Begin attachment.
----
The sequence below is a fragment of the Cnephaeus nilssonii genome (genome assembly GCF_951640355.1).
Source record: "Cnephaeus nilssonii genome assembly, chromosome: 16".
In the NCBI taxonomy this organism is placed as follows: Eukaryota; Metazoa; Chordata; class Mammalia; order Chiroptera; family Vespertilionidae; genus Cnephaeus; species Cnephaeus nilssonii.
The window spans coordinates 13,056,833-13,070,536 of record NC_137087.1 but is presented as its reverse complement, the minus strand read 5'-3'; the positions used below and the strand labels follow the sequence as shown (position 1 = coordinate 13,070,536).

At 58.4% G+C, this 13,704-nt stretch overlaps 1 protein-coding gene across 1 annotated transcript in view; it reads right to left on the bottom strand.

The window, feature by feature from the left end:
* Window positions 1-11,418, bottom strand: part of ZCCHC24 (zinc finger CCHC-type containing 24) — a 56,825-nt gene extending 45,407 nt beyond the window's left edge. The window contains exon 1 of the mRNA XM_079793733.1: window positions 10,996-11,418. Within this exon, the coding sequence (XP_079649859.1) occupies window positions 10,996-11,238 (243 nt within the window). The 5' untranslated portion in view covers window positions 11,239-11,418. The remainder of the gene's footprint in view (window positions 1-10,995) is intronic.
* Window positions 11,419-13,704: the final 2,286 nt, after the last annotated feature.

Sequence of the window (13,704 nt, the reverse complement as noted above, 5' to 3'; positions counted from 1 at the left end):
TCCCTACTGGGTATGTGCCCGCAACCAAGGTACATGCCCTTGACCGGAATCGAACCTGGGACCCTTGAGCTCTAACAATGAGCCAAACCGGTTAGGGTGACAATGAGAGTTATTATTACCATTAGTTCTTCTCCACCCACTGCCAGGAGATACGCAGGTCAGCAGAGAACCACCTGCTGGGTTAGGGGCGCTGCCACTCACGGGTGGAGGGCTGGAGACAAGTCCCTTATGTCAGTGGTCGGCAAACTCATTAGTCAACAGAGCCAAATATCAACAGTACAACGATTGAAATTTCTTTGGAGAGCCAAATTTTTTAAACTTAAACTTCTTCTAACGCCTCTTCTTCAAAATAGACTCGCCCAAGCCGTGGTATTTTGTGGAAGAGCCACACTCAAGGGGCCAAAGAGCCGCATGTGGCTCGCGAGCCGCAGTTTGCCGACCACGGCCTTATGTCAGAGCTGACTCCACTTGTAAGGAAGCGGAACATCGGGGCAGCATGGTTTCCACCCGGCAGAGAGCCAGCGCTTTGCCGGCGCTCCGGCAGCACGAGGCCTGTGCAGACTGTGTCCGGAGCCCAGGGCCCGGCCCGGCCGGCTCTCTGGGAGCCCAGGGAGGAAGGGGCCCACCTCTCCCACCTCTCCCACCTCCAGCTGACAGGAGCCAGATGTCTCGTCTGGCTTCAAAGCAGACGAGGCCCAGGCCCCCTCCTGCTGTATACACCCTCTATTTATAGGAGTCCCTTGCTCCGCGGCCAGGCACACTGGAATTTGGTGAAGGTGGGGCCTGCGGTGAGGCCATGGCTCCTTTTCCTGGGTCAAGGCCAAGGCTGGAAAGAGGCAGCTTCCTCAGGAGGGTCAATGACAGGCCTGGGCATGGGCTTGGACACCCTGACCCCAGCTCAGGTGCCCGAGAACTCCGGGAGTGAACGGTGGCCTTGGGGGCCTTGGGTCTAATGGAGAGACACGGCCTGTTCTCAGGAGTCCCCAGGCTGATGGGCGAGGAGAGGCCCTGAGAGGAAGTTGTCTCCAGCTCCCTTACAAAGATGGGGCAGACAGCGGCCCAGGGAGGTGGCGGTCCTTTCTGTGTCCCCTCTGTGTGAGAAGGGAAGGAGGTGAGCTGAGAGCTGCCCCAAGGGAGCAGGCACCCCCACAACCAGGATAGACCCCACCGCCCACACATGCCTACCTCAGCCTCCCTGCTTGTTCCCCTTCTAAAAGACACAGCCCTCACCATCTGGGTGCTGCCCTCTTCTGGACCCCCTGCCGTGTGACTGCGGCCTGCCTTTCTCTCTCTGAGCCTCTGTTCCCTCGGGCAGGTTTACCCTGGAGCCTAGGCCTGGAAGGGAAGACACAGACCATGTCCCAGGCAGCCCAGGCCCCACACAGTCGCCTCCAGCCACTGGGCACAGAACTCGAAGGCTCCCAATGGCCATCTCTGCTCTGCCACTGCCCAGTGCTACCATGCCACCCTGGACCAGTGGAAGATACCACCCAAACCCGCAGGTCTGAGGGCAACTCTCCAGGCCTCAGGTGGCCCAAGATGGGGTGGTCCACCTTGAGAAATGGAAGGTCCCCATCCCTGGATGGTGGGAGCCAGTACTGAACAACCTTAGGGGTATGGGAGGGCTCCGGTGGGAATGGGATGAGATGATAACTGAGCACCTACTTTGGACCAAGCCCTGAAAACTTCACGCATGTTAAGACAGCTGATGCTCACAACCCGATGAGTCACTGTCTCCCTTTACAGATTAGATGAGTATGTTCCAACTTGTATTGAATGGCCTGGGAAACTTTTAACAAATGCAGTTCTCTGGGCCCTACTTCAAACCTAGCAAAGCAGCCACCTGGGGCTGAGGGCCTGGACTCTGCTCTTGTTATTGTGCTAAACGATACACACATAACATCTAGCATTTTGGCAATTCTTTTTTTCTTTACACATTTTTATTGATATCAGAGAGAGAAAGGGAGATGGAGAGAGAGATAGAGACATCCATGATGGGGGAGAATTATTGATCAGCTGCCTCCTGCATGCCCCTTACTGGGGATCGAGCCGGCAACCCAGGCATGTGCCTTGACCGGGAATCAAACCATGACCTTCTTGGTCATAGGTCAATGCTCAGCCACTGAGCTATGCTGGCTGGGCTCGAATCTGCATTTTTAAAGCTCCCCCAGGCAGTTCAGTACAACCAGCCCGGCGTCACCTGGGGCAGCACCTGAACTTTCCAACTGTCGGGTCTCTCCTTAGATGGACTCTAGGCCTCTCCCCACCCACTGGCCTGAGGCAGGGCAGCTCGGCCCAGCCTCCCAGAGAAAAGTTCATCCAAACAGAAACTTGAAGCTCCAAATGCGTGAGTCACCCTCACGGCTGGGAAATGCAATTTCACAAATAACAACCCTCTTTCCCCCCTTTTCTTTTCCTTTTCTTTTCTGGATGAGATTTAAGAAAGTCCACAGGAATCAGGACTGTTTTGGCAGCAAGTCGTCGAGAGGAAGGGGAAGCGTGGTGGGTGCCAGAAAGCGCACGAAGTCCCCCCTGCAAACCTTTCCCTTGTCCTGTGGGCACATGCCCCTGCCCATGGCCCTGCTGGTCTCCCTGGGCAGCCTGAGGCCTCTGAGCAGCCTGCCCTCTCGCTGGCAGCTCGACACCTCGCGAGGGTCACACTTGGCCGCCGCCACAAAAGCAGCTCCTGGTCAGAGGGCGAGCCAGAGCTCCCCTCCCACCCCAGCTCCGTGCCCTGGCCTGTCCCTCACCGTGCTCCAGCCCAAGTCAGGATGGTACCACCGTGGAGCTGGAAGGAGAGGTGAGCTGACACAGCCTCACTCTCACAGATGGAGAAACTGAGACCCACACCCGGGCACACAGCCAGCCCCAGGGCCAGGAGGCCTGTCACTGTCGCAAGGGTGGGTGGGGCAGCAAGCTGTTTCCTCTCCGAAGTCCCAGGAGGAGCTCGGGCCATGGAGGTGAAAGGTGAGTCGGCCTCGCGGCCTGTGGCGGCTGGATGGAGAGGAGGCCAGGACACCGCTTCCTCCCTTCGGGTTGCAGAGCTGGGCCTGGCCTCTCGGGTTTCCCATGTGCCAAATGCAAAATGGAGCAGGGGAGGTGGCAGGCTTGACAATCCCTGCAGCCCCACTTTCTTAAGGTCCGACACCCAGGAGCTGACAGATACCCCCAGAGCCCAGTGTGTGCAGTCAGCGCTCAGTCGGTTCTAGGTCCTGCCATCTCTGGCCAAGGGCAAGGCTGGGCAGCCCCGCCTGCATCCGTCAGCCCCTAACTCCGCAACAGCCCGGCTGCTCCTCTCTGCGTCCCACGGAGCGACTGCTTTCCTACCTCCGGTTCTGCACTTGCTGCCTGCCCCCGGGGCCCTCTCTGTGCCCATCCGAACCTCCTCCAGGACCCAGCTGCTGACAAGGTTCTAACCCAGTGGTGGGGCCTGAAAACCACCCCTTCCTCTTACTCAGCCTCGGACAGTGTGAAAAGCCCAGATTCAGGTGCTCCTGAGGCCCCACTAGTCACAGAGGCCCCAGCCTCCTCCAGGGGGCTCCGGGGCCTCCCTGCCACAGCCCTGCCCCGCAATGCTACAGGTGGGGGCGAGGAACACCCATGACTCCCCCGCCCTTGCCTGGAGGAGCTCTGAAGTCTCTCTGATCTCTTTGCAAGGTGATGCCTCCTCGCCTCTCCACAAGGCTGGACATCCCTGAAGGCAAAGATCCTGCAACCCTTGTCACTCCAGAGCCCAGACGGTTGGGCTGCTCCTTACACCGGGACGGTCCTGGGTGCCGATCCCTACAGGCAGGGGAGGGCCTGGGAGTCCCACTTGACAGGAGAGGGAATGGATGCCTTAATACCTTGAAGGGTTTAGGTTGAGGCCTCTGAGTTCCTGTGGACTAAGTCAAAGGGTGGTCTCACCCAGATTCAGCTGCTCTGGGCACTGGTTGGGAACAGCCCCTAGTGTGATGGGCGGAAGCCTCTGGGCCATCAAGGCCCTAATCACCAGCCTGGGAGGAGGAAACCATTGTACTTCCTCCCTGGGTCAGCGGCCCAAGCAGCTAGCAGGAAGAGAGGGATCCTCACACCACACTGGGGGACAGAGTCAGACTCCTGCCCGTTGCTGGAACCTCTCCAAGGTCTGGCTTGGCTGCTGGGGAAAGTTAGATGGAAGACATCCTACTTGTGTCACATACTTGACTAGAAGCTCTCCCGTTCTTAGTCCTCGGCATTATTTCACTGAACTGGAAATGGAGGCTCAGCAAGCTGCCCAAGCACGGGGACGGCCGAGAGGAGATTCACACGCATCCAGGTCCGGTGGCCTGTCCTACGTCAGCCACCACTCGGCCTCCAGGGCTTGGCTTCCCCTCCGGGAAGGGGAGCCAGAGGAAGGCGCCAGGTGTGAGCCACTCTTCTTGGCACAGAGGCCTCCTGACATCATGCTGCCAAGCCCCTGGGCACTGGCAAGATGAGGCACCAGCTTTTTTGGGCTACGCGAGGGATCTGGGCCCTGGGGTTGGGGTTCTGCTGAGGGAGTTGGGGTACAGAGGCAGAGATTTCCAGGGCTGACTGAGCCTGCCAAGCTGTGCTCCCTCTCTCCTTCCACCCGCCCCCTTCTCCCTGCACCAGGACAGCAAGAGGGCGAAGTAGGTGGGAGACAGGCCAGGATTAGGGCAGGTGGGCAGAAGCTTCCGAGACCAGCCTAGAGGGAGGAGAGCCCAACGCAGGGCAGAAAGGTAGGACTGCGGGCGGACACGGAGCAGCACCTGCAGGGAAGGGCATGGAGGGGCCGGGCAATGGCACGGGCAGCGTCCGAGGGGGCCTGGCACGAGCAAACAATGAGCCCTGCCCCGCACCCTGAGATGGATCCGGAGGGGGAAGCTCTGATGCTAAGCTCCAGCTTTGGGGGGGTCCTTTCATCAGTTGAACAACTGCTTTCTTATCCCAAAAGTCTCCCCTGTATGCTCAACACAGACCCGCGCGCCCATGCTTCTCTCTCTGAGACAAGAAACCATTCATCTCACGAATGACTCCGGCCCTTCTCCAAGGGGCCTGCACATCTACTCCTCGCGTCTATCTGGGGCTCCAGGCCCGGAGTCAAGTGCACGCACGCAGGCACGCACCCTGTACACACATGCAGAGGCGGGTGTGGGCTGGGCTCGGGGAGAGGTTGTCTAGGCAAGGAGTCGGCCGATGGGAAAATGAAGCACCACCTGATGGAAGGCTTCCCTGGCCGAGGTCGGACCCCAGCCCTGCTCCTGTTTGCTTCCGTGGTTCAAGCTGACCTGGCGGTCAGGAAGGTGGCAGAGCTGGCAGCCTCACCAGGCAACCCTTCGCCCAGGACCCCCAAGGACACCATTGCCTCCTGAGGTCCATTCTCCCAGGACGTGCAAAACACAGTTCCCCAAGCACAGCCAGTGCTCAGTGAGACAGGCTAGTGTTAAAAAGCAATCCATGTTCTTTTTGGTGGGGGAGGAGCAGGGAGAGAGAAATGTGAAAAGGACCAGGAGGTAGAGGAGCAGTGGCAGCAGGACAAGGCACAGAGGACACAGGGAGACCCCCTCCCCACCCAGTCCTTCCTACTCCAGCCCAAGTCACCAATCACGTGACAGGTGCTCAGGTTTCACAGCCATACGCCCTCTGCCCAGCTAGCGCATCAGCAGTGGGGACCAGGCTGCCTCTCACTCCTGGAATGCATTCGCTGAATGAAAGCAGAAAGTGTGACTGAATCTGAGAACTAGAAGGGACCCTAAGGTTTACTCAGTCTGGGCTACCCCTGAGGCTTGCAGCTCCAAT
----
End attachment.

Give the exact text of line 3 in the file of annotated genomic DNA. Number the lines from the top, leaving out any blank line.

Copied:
In the NCBI taxonomy this organism is placed as follows: Eukaryota; Metazoa; Chordata; class Mammalia; order Chiroptera; family Vespertilionidae; genus Cnephaeus; species Cnephaeus nilssonii.